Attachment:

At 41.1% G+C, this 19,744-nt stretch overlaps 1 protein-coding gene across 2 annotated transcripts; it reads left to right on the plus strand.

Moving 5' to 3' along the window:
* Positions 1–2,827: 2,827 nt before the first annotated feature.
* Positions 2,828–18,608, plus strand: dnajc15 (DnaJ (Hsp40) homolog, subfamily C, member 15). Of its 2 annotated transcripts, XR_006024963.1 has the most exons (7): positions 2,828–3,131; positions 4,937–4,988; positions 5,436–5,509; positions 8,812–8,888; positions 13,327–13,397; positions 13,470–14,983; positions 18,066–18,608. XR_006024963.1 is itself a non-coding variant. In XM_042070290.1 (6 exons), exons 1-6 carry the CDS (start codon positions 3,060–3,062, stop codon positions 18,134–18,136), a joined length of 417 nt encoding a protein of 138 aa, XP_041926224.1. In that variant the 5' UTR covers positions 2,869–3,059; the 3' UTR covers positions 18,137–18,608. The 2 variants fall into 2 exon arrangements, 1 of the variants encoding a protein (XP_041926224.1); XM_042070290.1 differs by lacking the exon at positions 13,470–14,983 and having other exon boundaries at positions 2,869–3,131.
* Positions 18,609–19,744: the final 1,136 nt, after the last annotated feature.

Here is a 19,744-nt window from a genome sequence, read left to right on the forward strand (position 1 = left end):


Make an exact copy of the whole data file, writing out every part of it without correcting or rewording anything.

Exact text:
At 41.1% G+C, this 19,744-nt stretch overlaps 1 protein-coding gene across 2 annotated transcripts; it reads left to right on the plus strand.

Moving 5' to 3' along the window:
* Positions 1–2,827: 2,827 nt before the first annotated feature.
* Positions 2,828–18,608, plus strand: dnajc15 (DnaJ (Hsp40) homolog, subfamily C, member 15). Of its 2 annotated transcripts, XR_006024963.1 has the most exons (7): positions 2,828–3,131; positions 4,937–4,988; positions 5,436–5,509; positions 8,812–8,888; positions 13,327–13,397; positions 13,470–14,983; positions 18,066–18,608. XR_006024963.1 is itself a non-coding variant. In XM_042070290.1 (6 exons), exons 1-6 carry the CDS (start codon positions 3,060–3,062, stop codon positions 18,134–18,136), a joined length of 417 nt encoding a protein of 138 aa, XP_041926224.1. In that variant the 5' UTR covers positions 2,869–3,059; the 3' UTR covers positions 18,137–18,608. The 2 variants fall into 2 exon arrangements, 1 of the variants encoding a protein (XP_041926224.1); XM_042070290.1 differs by lacking the exon at positions 13,470–14,983 and having other exon boundaries at positions 2,869–3,131.
* Positions 18,609–19,744: the final 1,136 nt, after the last annotated feature.

Here is a 19,744-nt window from a genome sequence, read left to right on the forward strand (position 1 = left end):